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Artificial Breeding of Bighead Fish Succeeds in NW China

Chinese aquatic experts have successfully bred 36,800 fries of Bighead fish, an endangered species endemic to the Tarim River in northwest China's Xinjiang Uygur Autonomous Region.


The fries, after about half a month, were freed into the Kezir Reservoir in Aksu Saturday.


"We choose the reservoir because its good ecological environment is desirable for the fish to grow and spawn," said Ren Mulian, a professor with Heilongjiang Fishery Research Institute under the Chinese Academy of Fishery Sciences.


When grown up, Bighead fish, or big head schizothracin, can be as long as 1.5 meters, weighing more than 25 kilograms with nearly 40 years of life span, Ren said.


The 1,321 km-long Tarim River runs west to east along the northern edge of the Taklimakan Desert, China's largest desert, and flows into the Taitema Lake.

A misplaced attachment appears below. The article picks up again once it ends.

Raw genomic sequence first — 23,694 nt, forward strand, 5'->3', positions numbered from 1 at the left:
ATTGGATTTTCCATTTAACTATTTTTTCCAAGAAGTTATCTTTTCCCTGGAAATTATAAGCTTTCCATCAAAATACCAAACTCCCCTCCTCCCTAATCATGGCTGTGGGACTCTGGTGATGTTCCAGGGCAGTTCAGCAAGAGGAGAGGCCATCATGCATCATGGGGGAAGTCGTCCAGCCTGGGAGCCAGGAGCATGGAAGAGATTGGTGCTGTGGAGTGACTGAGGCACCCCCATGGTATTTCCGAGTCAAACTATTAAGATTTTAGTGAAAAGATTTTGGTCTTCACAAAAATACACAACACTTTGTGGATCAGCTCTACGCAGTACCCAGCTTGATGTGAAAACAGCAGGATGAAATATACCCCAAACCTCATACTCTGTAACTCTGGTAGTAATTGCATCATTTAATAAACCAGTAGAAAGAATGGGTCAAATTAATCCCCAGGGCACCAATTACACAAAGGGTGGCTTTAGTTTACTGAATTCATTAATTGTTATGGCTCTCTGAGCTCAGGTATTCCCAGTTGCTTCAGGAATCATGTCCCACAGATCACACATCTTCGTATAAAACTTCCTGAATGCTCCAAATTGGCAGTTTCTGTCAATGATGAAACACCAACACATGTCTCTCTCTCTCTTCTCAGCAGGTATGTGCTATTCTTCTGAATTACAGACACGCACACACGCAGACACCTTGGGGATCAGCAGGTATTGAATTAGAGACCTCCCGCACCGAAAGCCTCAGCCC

The river once abounded in Bighead fish. However, in the past 20 years, the fish has been on the verge of extinction due to excessive fishing by locals and water projects along the tributaries of the river.


To save the endangered fish, experts from the region and the Heilongjiang Fishery Research Institute began research and protection of the fish in 1992.


In 1999, China started a project aiming to save the Bighead fish in Xinjiang, and the artificial breeding began in 2003.


(Xinhua News Agency May 22, 2005)

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